Rather than flowing across its surface during a warm, wet phase early in its history, the water that carved the river channels on Mars may have come from beneath thick ice sheets that slowly melted under the influence of heat escaping from the planet’s interior, scientists say.
For nearly 50 years, planetary scientists have known that early in its history Mars had enough water to scour deep valleys, but how the Red Planet could have been warm enough for that to occur has been a mystery.
Astrophysicists know when these valleys were formed billions of years ago the Sun was 25-30% dimmer than today. And, given that Mars is millions of kilometres farther out from the Sun than the Earth, that raises a problem.
“The climate of the early Mars should have been extremely cold,” says Lujendra Ojha, a planetary scientist at Rutgers, The State University of New Jersey, US.
Previous theories for how enough liquid water to create these valleys could have been present have focused on the early Martian atmosphere, positing that it might have been full of planet-warming greenhouse gases like water vapour, methane or vastly more carbon dioxide than remains today.
But even if you assume such gases were present, Ojha says, it still doesn’t appear to have been enough to warm the temperate above freezing.
The result is a problem known as the faint young Sun paradox, in which the early Sun doesn’t seem to have been bright enough to produce temperate climates, but in which we can see the evidence that Mars once had lakes and rivers.
The answer, Ojha’s team suggests in a paper in the journal Science Advances, is that parts of the early Mars may have been covered with glaciers thick enough to trap substantial amounts of heat from radioactive decay in the Martian crust and mantle.
In support of this idea, Ojha points to Paralana Hot Springs in South Australia, where – even without anything on the surface to trap it – heat from the decay of high concentrations of uranium and other radioactive elements in the underlying rocks is intense enough to produce the springs.
Early Mars wasn’t South Australia but, Ojha says, it did have about four times as much radioactivity in its crust and mantle as it does today. And that, combined with glaciers, is enough to explain what we see.
Today, Mars doesn’t have a lot of water. But it does have enough in its polar ice caps that if it were redistributed as glaciers on the planet’s southern highlands, the region where river channels are seen, there would be enough to blanket them to a depth of 700 metres.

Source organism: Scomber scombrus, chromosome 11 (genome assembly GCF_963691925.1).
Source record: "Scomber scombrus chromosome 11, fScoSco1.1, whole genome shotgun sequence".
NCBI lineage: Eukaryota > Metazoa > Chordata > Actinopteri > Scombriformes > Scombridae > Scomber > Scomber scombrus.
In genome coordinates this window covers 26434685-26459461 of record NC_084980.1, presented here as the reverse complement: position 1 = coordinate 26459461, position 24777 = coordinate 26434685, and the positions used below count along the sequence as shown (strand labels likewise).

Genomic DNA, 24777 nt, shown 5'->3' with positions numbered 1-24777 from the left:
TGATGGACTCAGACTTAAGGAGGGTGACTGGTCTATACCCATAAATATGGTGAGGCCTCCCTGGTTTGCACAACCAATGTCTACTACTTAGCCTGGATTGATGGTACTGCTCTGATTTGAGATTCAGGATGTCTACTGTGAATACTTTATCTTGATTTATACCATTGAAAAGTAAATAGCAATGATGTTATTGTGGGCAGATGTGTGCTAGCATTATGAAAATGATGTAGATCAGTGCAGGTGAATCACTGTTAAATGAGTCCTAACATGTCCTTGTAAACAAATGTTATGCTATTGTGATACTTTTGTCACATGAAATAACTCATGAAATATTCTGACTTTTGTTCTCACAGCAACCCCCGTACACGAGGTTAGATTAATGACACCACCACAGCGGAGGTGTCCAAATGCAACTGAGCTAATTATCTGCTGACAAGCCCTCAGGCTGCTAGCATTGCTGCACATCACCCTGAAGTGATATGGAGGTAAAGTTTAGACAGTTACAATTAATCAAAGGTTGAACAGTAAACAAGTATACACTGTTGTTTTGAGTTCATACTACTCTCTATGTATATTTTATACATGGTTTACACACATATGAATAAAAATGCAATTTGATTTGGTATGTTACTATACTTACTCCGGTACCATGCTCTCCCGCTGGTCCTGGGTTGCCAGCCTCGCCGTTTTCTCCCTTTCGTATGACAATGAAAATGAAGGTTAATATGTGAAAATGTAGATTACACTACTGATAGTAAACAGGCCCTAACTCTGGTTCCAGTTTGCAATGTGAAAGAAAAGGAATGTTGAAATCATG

And in its youth, Mars would have had substantially more water – water that has been slowly escaping to space, ever since.
If, four billion years ago, there was only a little more than twice as much as is now contained in the ice caps, Ojha says, that would be sufficient to create glaciers thick enough that heat escaping from the planet’s interior would be able to slowly melt them from beneath.
The meltwater, flowing beneath the ice, could then have scoured the river valleys we see today—many of which, Ojha adds, actually look like the type of valleys known to have formed beneath vanished glaciers, here on Earth.
That’s not only important for understanding the processes that might have produced water (and possibly conditions for the emergence of life) on the early Mars, but also for our understanding of exoplanets.
Normally, Ojha says, we think in terms of life being possible in the “Goldilocks Zone”, where a planet is in the right range of distances from its star for liquid water to exist on its surface.
But maybe, he says, a planet can still be habitable substantially farther out – if, as may have been the case for the infant Mars, it has glaciers thick enough to trap enough heat escaping from its interior for them to melt from below. “Ice is a great insulator,” he says.